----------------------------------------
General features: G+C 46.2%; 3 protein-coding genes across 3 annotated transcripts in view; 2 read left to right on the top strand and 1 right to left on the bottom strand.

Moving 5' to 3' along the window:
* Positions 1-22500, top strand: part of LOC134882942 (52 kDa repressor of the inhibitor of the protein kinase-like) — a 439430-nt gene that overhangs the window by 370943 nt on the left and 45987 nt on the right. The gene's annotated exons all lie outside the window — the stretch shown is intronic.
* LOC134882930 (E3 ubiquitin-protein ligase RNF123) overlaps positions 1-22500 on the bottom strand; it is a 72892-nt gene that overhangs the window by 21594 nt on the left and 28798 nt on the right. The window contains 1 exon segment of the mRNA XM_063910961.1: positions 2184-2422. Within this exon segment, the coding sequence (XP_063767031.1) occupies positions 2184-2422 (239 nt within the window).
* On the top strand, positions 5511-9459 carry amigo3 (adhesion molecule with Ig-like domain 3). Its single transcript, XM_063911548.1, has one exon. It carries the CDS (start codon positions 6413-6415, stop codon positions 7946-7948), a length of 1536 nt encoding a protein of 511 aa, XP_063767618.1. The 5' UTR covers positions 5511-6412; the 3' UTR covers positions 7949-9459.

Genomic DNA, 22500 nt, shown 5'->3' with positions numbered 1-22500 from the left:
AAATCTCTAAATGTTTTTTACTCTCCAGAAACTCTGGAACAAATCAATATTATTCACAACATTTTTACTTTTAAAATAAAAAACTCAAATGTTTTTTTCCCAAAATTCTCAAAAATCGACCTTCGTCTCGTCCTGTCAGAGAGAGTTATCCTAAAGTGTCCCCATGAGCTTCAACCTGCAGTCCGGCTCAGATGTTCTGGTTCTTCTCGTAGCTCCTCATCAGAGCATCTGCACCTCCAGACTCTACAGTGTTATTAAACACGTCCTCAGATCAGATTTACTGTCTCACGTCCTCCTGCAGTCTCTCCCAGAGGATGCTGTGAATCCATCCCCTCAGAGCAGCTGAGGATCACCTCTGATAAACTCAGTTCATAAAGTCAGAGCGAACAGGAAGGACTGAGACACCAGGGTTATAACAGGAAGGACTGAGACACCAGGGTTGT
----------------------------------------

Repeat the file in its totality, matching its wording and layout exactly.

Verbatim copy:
General features: G+C 46.2%; 3 protein-coding genes across 3 annotated transcripts in view; 2 read left to right on the top strand and 1 right to left on the bottom strand.

Moving 5' to 3' along the window:
* Positions 1-22500, top strand: part of LOC134882942 (52 kDa repressor of the inhibitor of the protein kinase-like) — a 439430-nt gene that overhangs the window by 370943 nt on the left and 45987 nt on the right. The gene's annotated exons all lie outside the window — the stretch shown is intronic.
* LOC134882930 (E3 ubiquitin-protein ligase RNF123) overlaps positions 1-22500 on the bottom strand; it is a 72892-nt gene that overhangs the window by 21594 nt on the left and 28798 nt on the right. The window contains 1 exon segment of the mRNA XM_063910961.1: positions 2184-2422. Within this exon segment, the coding sequence (XP_063767031.1) occupies positions 2184-2422 (239 nt within the window).
* On the top strand, positions 5511-9459 carry amigo3 (adhesion molecule with Ig-like domain 3). Its single transcript, XM_063911548.1, has one exon. It carries the CDS (start codon positions 6413-6415, stop codon positions 7946-7948), a length of 1536 nt encoding a protein of 511 aa, XP_063767618.1. The 5' UTR covers positions 5511-6412; the 3' UTR covers positions 7949-9459.

Genomic DNA, 22500 nt, shown 5'->3' with positions numbered 1-22500 from the left:
AAATCTCTAAATGTTTTTTACTCTCCAGAAACTCTGGAACAAATCAATATTATTCACAACATTTTTACTTTTAAAATAAAAAACTCAAATGTTTTTTTCCCAAAATTCTCAAAAATCGACCTTCGTCTCGTCCTGTCAGAGAGAGTTATCCTAAAGTGTCCCCATGAGCTTCAACCTGCAGTCCGGCTCAGATGTTCTGGTTCTTCTCGTAGCTCCTCATCAGAGCATCTGCACCTCCAGACTCTACAGTGTTATTAAACACGTCCTCAGATCAGATTTACTGTCTCACGTCCTCCTGCAGTCTCTCCCAGAGGATGCTGTGAATCCATCCCCTCAGAGCAGCTGAGGATCACCTCTGATAAACTCAGTTCATAAAGTCAGAGCGAACAGGAAGGACTGAGACACCAGGGTTATAACAGGAAGGACTGAGACACCAGGGTTGT